List of areas disputed by Canada and the United States
From Wikipedia, the free encyclopedia
- Machias Seal Island and North Rock (Maine / New Brunswick), also known as the "Grey Zone," is occupied by a Canadian lighthouse but claimed by the United States and visited by U.S. tour boats. The area is patrolled by the Canadian Coast Guard.
- Strait of Juan de Fuca (Washington / British Columbia) The middle-water line is the boundary, but the governments of both Canada and British Columbia disagree and support two differing boundary definitions that would extend the line into the Pacific Ocean to provide a more definite Exclusive Economic Zone (EEZ) boundary.
- Dixon Entrance (Alaska / British Columbia) is wholly administered by Canada as part of its territorial waters, but the US supports a middle-water line boundary, thereby providing the US more maritime waters. A line known as the "A-B" Line was defined in a 1903 arbitration decision on the Alaska/Canada boundary. The court specified the initial boundary point (Point "A") at the northern end of Dixon Entrance and also designated Point "B" 72 NM to the east. Canada relies on the "A-B" Line as rendering nearly all of Dixon Entrance as Canadian internal waters. The U.S. does not recognize the "A-B" Line as an official boundary, instead regarding it as allocating sovereignty over the land masses within the Dixon Entrance, with Canada's land south of the line. The U.S. regards the waters as subject to international marine law, and in 1977 it defined an equidistant territorial sea throughout Dixon Entrance, extending as far east as Hecate Strait to the south and Clarence Strait to the north. Thus, for the most part, it extends south of the "A-B" line. Nunez Rocks is a low-tide elevation ("bare at half-tide") south of the "A-B" Line surrounded by the sea territory claimed by the US. From the U.S. point-of-view, Nunez Rocks is a Canadian exclave, while from Canada's perspective, it is an internal island.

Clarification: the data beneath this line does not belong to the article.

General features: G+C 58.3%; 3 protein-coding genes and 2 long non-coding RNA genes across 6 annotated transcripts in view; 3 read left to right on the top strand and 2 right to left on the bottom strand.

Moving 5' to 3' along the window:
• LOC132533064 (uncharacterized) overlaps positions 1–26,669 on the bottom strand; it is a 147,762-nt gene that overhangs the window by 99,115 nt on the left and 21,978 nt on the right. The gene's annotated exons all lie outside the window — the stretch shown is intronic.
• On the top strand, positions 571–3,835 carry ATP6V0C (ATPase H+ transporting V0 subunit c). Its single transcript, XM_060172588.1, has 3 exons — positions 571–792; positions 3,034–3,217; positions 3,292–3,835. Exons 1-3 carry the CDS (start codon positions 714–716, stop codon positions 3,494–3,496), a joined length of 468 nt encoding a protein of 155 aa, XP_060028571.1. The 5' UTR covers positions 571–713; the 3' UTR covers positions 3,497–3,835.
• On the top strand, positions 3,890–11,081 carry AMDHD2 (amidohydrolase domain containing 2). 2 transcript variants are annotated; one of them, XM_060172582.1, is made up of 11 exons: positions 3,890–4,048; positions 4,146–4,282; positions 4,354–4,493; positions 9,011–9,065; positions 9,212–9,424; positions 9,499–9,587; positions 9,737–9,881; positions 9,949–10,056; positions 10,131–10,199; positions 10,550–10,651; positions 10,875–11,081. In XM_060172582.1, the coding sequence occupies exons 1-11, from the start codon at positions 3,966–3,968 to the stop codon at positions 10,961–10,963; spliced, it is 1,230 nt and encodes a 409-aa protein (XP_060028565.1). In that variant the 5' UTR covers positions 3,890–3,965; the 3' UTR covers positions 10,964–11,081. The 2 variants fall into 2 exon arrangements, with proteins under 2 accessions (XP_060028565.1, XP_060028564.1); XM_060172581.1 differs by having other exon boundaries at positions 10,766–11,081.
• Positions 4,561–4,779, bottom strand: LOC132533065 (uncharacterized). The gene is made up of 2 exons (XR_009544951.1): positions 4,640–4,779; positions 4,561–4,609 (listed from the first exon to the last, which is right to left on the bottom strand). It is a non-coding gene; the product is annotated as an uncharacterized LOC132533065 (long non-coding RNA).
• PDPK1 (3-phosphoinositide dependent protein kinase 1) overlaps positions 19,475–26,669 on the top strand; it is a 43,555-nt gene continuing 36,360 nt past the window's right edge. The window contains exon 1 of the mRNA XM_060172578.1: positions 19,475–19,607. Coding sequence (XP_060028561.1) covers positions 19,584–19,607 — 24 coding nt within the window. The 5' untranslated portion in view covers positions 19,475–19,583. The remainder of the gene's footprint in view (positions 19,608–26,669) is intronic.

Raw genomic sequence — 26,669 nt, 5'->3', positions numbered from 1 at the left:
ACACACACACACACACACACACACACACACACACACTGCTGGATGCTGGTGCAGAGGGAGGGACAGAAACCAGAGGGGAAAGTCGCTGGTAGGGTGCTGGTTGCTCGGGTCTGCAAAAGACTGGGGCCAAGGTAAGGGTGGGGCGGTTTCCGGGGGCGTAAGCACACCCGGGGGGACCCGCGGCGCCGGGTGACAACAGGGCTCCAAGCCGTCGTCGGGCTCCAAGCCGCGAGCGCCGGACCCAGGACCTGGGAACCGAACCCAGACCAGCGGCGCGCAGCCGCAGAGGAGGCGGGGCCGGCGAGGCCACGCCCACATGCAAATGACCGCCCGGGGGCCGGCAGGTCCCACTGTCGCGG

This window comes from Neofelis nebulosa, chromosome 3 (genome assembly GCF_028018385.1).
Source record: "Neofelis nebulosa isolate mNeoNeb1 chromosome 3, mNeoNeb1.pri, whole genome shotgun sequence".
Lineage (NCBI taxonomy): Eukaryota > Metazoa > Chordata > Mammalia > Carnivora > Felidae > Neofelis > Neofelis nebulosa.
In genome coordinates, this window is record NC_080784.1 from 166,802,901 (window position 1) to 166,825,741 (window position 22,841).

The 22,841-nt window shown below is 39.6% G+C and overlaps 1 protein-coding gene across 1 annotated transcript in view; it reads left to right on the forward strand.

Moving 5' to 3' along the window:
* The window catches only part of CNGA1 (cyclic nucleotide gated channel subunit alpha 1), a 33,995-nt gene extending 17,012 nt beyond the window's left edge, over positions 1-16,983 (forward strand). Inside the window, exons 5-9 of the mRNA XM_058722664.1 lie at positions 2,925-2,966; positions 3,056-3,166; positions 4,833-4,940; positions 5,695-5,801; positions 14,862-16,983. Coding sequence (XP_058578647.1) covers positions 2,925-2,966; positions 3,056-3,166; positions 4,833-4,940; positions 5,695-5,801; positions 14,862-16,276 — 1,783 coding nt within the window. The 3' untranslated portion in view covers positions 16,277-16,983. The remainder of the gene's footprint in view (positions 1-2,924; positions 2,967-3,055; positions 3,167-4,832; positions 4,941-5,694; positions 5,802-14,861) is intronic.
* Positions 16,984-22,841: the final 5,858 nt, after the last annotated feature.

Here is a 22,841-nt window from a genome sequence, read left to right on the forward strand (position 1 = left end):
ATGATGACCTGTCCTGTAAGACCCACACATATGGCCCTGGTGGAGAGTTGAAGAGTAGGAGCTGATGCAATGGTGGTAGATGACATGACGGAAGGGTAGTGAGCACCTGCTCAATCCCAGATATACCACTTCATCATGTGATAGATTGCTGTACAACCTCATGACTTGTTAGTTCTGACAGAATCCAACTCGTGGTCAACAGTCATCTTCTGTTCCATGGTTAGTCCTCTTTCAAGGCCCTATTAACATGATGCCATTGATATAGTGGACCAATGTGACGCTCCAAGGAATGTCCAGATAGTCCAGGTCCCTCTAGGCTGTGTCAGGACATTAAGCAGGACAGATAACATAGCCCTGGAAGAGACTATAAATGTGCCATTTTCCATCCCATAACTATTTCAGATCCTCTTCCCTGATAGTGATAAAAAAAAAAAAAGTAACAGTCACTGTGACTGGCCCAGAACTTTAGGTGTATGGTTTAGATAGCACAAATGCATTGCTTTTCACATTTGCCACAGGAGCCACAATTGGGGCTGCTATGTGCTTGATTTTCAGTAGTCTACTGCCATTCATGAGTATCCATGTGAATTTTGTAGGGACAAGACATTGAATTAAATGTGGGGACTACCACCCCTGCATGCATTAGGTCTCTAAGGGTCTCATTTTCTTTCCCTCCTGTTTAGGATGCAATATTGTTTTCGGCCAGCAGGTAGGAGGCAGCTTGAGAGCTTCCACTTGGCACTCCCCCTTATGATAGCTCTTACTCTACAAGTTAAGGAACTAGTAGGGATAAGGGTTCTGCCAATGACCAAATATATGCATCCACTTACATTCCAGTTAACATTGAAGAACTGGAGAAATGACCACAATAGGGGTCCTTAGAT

- Yukon–Alaska dispute, Beaufort Sea (Alaska / Yukon) Canada supports an extension into the sea of the land boundary between Yukon and Alaska. The US does not, but instead supports an extended sea boundary into the Canadian portion of the Beaufort Sea. Such a demarcation means that a minor portion of Northwest Territories EEZ in the polar region is claimed by Alaska, because the EEZ boundary between Northwest Territories and Yukon follows a straight north-south line into the sea. US claims would create a triangular shaped EEZ for Yukon/Canada.
- Northwest Passage; Canada claims the passage as part of its "internal waters" belonging to Canada, while the United States regards it as an "international strait" (a strait accommodating open international traffic). The Canadian Coast Guard and Royal Canadian Navy have commissioned a new ice breaker along with multiple offshore patrol ships to guard and patrol the waters.
- Alaska boundary dispute (Alaska / British Columbia and Yukon) lasted 1821 to 1903
- Aroostook War (Maine / New Brunswick) lasted 1838 to 1842 most of Maine's boundary was resolved except in the Grand Manan Archipelago.
- Oregon boundary dispute (Columbia District and New Caledonia / Oregon Country)
- Republic of Indian Stream (New Hampshire / Quebec) unrecognized state from 1832 to 1835. Now part of New Hampshire.
- Machias Seal Island
- North Rock
- Strait of Juan de Fuca
- Dixon Entrance
- Beaufort Sea
- Colonial history of the United States
- Former colonies and territories in Canada
- Territorial evolution of Canada after 1867
- United States Declaration of Independence
- List of territorial disputes
- McRae, Donald Malcolm; Munro, Gordon Ross. Canadian oceans policy: national strategies and the new law of the sea. University of British Columbia Press. p. 50. ISBN 0-7748-0339-8. Retrieved 2010-11-14.
- Gray, David H. (Autumn 1997). "Canada's Unresolved Maritime Boundaries" (PDF). IBRU Boundary and Security Bulletin. p. 61. Retrieved 2015-03-21.
- "International Boundary Commission definition of the Canada/US boundary in the NAD83 CSRS reference frame". Retrieved 2015-03-21.
- White, James (1914). Boundary Disputes and Treaties. Glasgow, Brook & Company. pp. 936–958.
- Davidson, George (1903). The Alaska Boundary. Alaska Packers Association. pp. 79–81, 129–134, 177–179, 229.
- The Alaska Boundary Dispute, Tony Fogarassy, Clark Wilson LLP
- U.S. National Geodetic Survey. "NOAA Shoreline Data Explorer". Retrieved 2015-04-10.
- US-Canada Arctic border dispute key to maritime riches, BBC News, 2 August 2010